Graph state

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In quantum computing, a graph state is a special type of multi-qubit state that can be represented by a graph. Each qubit is represented by a vertex of the graph, and there is an edge between every interacting pair of qubits. In particular, they are a convenient way of representing certain types of entangled states.

Graph states are useful in quantum error-correcting codes, entanglement measurement and purification and for characterization of computational resources in measurement based quantum computing models.

Formal definition[edit]

Quantum graph states can be defined in two equivalent ways: through the notion of quantum circuits and stabilizer formalism.

Quantum circuit definition[edit]

Given a graph , with the set of vertices and the set of edges , the corresponding graph state is defined as

where and the operator is the controlled-Z interaction between the two vertices (corresponding to two qubits) and

Stabilizer formalism definition[edit]

An alternative and equivalent definition is the following, which makes use of the stabilizer formalism.

Define an operator for each vertex of :

where are the Pauli matrices and is the set of vertices adjacent to . The operators commute. The graph state is defined as the simultaneous -eigenvalue eigenstate of the operators :

Equivalence between the two definitions[edit]

A proof of the equivalence of the two definitions can be found in.[1]

Examples[edit]

  • If is a three-vertex path, then the stabilizers are

The corresponding quantum state is

  • If is a triangle on three vertices, then the stabilizers are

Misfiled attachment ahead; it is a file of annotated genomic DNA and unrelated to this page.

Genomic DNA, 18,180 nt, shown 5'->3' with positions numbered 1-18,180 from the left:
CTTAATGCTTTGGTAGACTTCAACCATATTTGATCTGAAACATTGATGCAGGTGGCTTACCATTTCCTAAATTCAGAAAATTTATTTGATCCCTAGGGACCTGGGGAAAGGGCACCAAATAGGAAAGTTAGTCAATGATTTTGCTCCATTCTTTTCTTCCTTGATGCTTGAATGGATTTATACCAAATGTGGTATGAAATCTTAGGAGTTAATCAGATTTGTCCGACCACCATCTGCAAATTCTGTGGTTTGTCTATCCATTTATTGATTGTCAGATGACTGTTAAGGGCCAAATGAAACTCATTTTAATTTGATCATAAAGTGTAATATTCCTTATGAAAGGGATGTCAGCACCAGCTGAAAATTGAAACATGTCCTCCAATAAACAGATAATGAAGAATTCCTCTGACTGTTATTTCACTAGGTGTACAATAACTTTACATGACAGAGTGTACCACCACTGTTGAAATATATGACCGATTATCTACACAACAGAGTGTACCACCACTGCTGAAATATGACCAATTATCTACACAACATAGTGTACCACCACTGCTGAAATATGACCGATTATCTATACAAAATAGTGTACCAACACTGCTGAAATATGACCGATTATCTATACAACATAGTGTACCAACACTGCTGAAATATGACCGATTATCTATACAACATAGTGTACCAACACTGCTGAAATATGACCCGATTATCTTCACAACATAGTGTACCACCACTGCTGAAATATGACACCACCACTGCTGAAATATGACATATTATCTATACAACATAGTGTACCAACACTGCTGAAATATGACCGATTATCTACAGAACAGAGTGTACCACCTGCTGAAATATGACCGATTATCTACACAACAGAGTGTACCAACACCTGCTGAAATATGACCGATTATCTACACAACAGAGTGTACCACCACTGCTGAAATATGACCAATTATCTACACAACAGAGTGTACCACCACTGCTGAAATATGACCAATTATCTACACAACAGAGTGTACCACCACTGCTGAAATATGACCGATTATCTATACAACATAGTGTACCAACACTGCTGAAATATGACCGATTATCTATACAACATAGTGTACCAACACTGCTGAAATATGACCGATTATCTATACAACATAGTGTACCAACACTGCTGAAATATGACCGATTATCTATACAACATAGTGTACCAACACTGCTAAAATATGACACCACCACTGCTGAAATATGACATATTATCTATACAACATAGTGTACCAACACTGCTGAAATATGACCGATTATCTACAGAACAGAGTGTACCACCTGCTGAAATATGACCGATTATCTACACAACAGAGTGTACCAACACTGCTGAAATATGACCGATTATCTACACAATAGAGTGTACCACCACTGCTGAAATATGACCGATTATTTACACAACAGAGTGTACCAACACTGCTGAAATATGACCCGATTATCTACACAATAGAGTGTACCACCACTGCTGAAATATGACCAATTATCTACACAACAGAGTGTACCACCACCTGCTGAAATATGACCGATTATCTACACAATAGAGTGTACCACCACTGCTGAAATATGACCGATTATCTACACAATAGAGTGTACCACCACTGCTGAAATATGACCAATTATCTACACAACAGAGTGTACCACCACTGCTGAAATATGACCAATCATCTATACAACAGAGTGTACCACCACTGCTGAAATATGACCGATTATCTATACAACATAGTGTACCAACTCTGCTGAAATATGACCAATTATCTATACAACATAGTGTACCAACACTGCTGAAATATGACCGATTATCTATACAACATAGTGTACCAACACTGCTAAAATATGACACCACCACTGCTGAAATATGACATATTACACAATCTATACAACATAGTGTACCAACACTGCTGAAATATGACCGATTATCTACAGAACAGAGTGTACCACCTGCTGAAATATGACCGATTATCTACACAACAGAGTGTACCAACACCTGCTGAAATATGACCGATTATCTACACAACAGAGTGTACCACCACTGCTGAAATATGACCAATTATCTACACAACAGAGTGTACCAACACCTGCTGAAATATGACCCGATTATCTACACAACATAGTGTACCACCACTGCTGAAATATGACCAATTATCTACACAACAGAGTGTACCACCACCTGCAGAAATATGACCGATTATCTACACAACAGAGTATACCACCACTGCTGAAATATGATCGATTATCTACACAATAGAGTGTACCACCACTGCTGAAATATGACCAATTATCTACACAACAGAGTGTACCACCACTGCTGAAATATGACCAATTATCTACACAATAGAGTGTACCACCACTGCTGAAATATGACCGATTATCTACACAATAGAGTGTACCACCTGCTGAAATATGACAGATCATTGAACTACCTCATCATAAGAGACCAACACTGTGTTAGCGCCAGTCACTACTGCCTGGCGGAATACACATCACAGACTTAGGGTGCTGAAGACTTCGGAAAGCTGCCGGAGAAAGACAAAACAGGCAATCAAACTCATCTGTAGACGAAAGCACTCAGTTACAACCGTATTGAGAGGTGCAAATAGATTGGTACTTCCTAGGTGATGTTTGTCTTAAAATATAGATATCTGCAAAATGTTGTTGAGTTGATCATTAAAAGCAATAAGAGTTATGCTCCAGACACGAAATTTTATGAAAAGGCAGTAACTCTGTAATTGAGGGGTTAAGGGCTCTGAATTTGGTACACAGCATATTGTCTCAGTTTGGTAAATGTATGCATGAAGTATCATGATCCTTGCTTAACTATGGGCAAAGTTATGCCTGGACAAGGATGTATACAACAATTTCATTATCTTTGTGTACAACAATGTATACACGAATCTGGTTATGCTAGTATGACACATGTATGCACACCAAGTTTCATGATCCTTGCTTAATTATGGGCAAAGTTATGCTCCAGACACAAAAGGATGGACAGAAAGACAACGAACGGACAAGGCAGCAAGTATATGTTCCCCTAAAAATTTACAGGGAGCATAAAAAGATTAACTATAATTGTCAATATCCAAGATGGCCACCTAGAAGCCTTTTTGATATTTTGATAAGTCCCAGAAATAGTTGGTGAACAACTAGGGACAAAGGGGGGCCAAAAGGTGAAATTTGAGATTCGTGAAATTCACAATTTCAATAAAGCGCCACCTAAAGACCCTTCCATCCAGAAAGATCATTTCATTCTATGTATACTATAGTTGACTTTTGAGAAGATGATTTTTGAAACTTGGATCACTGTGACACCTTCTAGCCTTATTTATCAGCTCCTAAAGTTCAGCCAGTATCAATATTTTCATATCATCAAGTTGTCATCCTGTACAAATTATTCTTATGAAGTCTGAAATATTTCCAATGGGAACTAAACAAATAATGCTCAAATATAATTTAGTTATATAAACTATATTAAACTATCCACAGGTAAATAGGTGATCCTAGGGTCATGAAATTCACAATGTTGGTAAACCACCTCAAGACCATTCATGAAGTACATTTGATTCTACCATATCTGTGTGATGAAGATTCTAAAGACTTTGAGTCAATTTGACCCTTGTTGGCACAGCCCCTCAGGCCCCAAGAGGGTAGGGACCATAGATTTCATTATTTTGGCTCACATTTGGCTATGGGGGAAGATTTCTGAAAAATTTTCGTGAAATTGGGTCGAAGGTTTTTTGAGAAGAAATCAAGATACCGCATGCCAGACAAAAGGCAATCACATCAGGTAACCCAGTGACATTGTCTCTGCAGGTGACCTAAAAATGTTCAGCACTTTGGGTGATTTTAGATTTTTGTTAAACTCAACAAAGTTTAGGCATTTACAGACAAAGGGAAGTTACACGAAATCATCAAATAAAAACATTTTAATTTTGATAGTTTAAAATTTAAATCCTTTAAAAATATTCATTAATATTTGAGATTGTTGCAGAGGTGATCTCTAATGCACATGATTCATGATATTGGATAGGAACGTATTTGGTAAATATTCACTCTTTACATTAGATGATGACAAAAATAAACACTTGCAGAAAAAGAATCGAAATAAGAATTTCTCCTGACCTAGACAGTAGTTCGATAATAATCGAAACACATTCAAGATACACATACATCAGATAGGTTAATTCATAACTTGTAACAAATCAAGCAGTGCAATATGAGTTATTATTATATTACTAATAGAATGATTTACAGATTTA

The corresponding quantum state is

Observe that and are locally equivalent to each other, i.e., can be mapped to each other by applying one-qubit unitary transformations. Indeed, switching and on the first and last qubits, while switching and on the middle qubit, maps the stabilizer group of one into that of the other.

More generally, two graph states are locally equivalent if and only if the corresponding graphs are related by a sequence of so-called "local complementation" steps, as shown by Van den Nest et al. (2005).[2]

See also[edit]

References[edit]

  • M. Hein; J. Eisert; H. J. Briegel (2004). "Multiparty entanglement in graph states". Physical Review A. 69 (6): 062311. arXiv:quant-ph/0307130. Bibcode:2004PhRvA..69f2311H. doi:10.1103/PhysRevA.69.062311. S2CID 108290803.
  • S. Anders; H. J. Briegel (2006). "Fast simulation of stabilizer circuits using a graph-state representation". Physical Review A. 73 (2): 022334. arXiv:quant-ph/0504117. Bibcode:2006PhRvA..73b2334A. doi:10.1103/PhysRevA.73.022334. S2CID 12763101.
  • M. Van den Nest; J. Dehaene; B. De Moor (2005). "Local unitary versus local Clifford equivalence of stabilizer states". Physical Review A. 71 (6): 062323. arXiv:quant-ph/0411115. Bibcode:2005PhRvA..71f2323V. doi:10.1103/PhysRevA.71.062323. S2CID 119466090.
  1. ^ Hein M.; Dür W.; Eisert J.; Raussendorf R.; Van den Nest M.; Briegel H.-J. (2006). "Entanglement in graph states and its applications". Proceedings of the International School of Physics "Enrico Fermi". 162 (Quantum Computers, Algorithms and Chaos): 115–218. arXiv:quant-ph/0602096. Bibcode:2006quant.ph..2096H. doi:10.3254/978-1-61499-018-5-115. ISSN 0074-784X.
  2. ^ Van den Nest, Maarten; Dehaene, Jeroen; De Moor, Bart (2004-09-17). "Efficient algorithm to recognize the local Clifford equivalence of graph states". Physical Review A. 70 (3): 034302. arXiv:quant-ph/0405023. Bibcode:2004PhRvA..70c4302V. doi:10.1103/PhysRevA.70.034302. ISSN 1050-2947. S2CID 35190821.

External links[edit]